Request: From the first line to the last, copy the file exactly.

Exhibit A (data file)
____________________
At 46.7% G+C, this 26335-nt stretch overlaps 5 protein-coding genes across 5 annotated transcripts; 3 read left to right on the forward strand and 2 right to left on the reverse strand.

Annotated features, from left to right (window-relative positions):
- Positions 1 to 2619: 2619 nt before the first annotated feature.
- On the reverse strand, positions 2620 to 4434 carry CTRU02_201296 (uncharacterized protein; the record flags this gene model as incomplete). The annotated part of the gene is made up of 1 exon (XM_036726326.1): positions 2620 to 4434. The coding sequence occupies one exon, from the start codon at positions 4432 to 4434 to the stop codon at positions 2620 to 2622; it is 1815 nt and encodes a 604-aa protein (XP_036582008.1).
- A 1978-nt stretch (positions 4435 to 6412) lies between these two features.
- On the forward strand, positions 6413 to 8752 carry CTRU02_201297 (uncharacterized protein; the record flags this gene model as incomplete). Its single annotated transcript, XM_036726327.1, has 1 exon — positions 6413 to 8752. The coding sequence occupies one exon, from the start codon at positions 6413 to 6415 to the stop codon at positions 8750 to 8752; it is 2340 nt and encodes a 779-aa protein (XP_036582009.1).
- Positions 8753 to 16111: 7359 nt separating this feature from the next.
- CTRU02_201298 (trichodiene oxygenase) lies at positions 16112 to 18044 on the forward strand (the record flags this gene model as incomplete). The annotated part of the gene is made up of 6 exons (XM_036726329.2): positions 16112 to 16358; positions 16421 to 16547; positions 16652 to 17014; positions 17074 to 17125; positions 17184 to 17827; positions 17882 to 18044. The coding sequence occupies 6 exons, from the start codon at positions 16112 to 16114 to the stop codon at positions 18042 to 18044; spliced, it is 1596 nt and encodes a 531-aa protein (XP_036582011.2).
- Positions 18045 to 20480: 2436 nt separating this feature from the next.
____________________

At 46.7% G+C, this 26335-nt stretch overlaps 5 protein-coding genes across 5 annotated transcripts; 3 read left to right on the forward strand and 2 right to left on the reverse strand.

Annotated features, from left to right (window-relative positions):
- Positions 1 to 2619: 2619 nt before the first annotated feature.
- On the reverse strand, positions 2620 to 4434 carry CTRU02_201296 (uncharacterized protein; the record flags this gene model as incomplete). The annotated part of the gene is made up of 1 exon (XM_036726326.1): positions 2620 to 4434. The coding sequence occupies one exon, from the start codon at positions 4432 to 4434 to the stop codon at positions 2620 to 2622; it is 1815 nt and encodes a 604-aa protein (XP_036582008.1).
- A 1978-nt stretch (positions 4435 to 6412) lies between these two features.
- On the forward strand, positions 6413 to 8752 carry CTRU02_201297 (uncharacterized protein; the record flags this gene model as incomplete). Its single annotated transcript, XM_036726327.1, has 1 exon — positions 6413 to 8752. The coding sequence occupies one exon, from the start codon at positions 6413 to 6415 to the stop codon at positions 8750 to 8752; it is 2340 nt and encodes a 779-aa protein (XP_036582009.1).
- Positions 8753 to 16111: 7359 nt separating this feature from the next.
- CTRU02_201298 (trichodiene oxygenase) lies at positions 16112 to 18044 on the forward strand (the record flags this gene model as incomplete). The annotated part of the gene is made up of 6 exons (XM_036726329.2): positions 16112 to 16358; positions 16421 to 16547; positions 16652 to 17014; positions 17074 to 17125; positions 17184 to 17827; positions 17882 to 18044. The coding sequence occupies 6 exons, from the start codon at positions 16112 to 16114 to the stop codon at positions 18042 to 18044; spliced, it is 1596 nt and encodes a 531-aa protein (XP_036582011.2).
- Positions 18045 to 20480: 2436 nt separating this feature from the next.